UN Human Rights Committee Ruling: Climate Refugees Cannot Be Returned Home

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A landmark ruling by the United Nations human rights committee (OHCHR) has found that it is unlawful for governments to return people back to the countries where their lives were threatened by the climate crisis. The judgement comes as scientists have repeatedly warned that our planet is at a tipping point, and experts are hoping that this will represent a legal “doorway” for future protection claims for those whose lives are vulnerable to global heating. 

Climate refugees cannot be returned home by host governments, rules the United Nations humans rights committee in a landmark judgement. The ruling, which is the first of its kind, represents a legal milestone that will open up the opportunity for future protection claims for human beings whose lives and physical well-being have been put at risk due to the climate crisis. The judgement is related to the case of Ioane Teitiota, a man from the Pacific island nation of Kiribati, who applied for protection in New Zealand in 2013 claiming that his and his family’s lives were at risk

Kiribati is considered one of the countries most vulnerable by rising sea levels as a direct consequence of global heating. As a part of the case, the human rights committee listened to the evidence of overcrowding on the island of South Tarawa, where the population has skyrocketed due to people moving in from their uninhabitable islands due to sea-level rise. In the hearing, Teitiota spoke of the lack of fresh water supplies and challenges in growing crops due to water salinity, which caused serious health issues and livelihood problems for himself and his family. In addition, Teitiota argued that because Kiribati is predicted to become completely uninhabitable within the next decade, his life was being endangered by remaining there.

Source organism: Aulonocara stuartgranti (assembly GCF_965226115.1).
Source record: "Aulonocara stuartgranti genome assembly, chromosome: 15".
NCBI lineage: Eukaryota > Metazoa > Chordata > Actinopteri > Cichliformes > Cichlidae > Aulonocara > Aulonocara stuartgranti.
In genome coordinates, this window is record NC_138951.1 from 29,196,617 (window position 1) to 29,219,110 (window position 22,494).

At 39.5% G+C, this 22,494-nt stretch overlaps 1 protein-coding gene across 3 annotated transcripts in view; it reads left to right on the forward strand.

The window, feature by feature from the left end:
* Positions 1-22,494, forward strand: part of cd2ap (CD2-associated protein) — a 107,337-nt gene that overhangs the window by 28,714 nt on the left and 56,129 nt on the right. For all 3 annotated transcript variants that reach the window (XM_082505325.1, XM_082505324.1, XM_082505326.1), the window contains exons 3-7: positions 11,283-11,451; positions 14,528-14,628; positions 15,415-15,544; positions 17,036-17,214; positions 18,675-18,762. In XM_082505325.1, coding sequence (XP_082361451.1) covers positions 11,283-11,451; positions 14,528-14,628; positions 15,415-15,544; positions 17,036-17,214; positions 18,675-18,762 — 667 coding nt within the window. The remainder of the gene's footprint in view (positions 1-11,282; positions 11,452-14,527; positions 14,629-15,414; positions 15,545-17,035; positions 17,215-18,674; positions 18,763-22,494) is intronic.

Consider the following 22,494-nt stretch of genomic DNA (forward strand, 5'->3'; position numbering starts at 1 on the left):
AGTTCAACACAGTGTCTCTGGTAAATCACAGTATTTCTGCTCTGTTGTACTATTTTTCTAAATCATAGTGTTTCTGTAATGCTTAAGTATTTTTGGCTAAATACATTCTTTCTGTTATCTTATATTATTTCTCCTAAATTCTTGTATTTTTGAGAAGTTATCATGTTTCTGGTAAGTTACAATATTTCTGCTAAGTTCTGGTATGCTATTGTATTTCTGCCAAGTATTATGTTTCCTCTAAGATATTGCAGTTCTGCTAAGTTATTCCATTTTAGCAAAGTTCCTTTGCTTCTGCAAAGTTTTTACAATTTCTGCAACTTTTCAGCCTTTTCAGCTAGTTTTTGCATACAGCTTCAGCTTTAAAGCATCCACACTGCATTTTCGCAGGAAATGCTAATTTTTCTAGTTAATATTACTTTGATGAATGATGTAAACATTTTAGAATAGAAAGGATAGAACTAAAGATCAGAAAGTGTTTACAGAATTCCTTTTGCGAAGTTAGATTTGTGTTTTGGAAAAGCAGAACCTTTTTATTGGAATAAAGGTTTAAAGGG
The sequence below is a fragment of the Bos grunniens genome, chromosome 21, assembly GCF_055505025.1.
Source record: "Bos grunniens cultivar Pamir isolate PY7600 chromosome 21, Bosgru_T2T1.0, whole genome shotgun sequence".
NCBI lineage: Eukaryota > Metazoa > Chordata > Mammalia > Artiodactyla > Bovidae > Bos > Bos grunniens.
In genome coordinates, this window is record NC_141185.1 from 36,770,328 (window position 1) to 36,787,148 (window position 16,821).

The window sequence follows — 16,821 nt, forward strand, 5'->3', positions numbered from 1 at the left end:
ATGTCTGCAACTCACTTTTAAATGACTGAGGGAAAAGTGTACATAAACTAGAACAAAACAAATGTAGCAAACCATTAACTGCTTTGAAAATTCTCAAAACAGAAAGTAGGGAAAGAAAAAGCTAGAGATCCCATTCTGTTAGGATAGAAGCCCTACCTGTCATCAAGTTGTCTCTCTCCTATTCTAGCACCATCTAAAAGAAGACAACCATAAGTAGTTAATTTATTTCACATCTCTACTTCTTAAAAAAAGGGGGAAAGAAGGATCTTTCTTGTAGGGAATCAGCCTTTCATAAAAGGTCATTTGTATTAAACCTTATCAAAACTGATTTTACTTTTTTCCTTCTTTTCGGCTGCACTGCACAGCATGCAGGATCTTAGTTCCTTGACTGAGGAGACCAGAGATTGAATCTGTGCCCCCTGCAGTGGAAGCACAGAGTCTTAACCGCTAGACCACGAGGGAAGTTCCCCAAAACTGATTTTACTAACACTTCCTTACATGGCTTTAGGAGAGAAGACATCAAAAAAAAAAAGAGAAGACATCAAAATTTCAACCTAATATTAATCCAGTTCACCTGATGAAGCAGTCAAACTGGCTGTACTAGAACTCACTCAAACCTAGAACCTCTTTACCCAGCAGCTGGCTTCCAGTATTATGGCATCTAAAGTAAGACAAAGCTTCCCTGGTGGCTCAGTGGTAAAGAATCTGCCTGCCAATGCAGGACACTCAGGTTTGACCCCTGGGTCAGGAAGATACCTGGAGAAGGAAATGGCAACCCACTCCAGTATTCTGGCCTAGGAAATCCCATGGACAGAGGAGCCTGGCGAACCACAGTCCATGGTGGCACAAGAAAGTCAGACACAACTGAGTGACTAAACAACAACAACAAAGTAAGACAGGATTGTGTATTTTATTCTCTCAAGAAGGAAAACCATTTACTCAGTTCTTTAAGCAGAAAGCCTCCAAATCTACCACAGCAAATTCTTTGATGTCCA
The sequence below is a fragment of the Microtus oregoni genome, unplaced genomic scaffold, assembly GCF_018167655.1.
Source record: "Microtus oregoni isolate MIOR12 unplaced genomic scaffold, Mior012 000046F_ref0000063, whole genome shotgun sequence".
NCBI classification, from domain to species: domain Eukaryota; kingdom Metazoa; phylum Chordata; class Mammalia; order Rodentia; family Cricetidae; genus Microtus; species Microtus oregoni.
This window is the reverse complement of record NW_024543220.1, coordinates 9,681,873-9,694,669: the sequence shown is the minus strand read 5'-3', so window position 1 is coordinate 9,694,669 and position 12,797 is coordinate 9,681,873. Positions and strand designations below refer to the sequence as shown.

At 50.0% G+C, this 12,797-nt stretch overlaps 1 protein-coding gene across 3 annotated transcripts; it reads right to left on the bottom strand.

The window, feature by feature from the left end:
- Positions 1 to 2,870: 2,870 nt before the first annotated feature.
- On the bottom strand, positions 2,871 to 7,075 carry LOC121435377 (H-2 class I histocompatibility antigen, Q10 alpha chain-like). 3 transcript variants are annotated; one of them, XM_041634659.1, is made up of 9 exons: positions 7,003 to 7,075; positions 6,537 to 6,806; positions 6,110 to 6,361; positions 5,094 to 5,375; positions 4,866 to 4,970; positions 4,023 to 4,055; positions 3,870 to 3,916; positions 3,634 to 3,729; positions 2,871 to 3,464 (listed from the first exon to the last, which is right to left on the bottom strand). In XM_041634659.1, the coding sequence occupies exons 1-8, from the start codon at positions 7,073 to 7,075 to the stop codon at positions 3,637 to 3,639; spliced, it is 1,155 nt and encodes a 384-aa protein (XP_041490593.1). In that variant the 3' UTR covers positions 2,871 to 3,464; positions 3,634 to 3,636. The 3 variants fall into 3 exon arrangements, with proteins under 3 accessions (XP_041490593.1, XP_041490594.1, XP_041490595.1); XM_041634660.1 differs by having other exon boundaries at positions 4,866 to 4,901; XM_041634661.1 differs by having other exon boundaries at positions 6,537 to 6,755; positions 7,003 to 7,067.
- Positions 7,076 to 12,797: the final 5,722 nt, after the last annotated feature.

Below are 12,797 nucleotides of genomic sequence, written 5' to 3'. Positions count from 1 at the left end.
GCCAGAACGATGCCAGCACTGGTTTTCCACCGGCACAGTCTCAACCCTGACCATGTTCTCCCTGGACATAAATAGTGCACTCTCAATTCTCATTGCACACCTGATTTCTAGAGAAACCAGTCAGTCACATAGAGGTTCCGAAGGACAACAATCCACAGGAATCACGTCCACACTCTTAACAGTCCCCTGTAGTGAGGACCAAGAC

Ioane Teitiota (Source: BBC)

Read: 300 million people will experience severe coastal flooding by 2050, with Asia most hard-hit

However, New Zealand courts rejected Teitiota’s claim for protection as a climate refugee, upholding their decision on the grounds that the time frame of 10 to 15 years before Kiribati becomes uninhabitable would allow for the island nation’s government to intervene and assist in relocating its population. 

Now, in a fresh ruling by the human rights committee, it has been deemed illegal for governments to send climate refugees whose lives are threatened by the climate crisis back to their home countries. The committee ruled that the impact of climate change “may expose individuals to a violation of their rights…thereby triggering the non-refoulment obligations of sending states”.

Read: Climate crisis dominates top 5 risks in World Economic Forum report

Beniamina Island, part of the Solomon Islands, is now partially submerged. (Source: University of Queensland)

While the landmark legal case will not be formally binding on countries, it does put in the spotlight the obligations that national governments have under international law to protect the rights of all humans and paves the way for cases of future protection for climate refugees. According to Professor of Law at the University of New South Wales (UNSW) Jane McAdam, the judgement recognises that “in the future, it could well be that governments will, under international human rights law, be prohibited from sending people to places where their life is at risk.”

In other words, the message of the case is a clear signal that national governments cannot wait until catastrophic climate disasters to immediately threaten the lives of human beings before taking action to protect climate refugees. Unfortunately, at the current pace of climate inaction, we are likely to see more people’s lives affected by the devastating impacts of climate change, especially in the Asia-Pacific region.


Lead image courtesy of World Meteorological Organisation / Climate Visuals.


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